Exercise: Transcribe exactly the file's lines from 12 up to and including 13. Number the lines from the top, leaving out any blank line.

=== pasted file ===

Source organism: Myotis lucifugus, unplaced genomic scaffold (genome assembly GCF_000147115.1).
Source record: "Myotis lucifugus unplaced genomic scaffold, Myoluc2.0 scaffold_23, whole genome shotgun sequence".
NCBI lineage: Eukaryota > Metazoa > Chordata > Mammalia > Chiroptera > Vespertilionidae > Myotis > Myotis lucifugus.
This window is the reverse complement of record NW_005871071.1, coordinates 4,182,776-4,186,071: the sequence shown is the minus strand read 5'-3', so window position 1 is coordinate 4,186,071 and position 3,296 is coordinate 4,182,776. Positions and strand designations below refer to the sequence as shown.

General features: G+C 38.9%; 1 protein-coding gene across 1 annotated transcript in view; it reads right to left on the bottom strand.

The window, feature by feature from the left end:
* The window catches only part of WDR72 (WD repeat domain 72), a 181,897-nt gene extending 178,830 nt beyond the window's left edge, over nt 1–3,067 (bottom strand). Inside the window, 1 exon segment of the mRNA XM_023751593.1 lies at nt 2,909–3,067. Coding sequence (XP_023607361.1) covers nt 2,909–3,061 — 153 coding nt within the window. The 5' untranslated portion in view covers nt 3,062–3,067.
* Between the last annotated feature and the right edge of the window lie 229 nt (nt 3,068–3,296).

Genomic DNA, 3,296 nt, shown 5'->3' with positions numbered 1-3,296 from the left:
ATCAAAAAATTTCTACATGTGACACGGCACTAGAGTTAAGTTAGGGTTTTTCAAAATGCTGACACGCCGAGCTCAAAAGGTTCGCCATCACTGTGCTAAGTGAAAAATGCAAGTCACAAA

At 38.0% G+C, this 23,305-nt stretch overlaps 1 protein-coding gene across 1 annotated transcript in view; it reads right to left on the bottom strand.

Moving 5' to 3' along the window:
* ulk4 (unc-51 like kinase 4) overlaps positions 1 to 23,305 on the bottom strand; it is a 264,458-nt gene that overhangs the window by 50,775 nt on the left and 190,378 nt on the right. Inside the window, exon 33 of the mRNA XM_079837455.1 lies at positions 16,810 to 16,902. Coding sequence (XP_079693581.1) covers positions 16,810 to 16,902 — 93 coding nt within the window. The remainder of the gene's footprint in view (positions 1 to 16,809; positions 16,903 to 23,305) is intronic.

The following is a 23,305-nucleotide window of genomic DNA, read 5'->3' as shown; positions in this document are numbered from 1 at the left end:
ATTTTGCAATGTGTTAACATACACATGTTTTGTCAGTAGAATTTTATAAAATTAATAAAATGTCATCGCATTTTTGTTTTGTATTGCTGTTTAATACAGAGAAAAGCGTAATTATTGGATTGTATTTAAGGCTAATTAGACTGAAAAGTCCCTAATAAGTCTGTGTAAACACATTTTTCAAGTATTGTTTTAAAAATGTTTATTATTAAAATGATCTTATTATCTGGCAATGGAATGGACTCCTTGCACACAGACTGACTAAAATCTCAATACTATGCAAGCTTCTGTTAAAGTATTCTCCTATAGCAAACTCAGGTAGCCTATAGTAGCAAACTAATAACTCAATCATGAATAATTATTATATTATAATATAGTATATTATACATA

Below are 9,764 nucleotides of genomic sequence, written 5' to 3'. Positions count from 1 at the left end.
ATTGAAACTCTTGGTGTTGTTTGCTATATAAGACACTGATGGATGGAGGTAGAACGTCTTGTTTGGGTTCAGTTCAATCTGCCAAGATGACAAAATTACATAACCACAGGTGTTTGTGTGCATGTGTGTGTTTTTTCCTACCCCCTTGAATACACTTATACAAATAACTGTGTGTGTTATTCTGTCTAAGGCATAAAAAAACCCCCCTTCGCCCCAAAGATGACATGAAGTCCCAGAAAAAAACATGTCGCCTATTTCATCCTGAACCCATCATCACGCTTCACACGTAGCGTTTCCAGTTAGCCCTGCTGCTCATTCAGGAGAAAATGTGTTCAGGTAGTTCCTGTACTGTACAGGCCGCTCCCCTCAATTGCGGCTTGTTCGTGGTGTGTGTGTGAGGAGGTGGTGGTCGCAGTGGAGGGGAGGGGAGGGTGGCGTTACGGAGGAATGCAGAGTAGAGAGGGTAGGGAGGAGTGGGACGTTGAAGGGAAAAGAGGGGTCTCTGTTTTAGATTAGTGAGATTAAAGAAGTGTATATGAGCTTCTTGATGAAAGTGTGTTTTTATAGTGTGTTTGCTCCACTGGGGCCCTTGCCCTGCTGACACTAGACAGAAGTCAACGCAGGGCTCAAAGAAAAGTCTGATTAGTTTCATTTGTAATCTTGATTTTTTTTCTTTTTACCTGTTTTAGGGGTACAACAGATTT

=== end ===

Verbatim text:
Moving 5' to 3' along the window:
* ulk4 (unc-51 like kinase 4) overlaps positions 1 to 23,305 on the bottom strand; it is a 264,458-nt gene that overhangs the window by 50,775 nt on the left and 190,378 nt on the right. Inside the window, exon 33 of the mRNA XM_079837455.1 lies at positions 16,810 to 16,902. Coding sequence (XP_079693581.1) covers positions 16,810 to 16,902 — 93 coding nt within the window. The remainder of the gene's footprint in view (positions 1 to 16,809; positions 16,903 to 23,305) is intronic.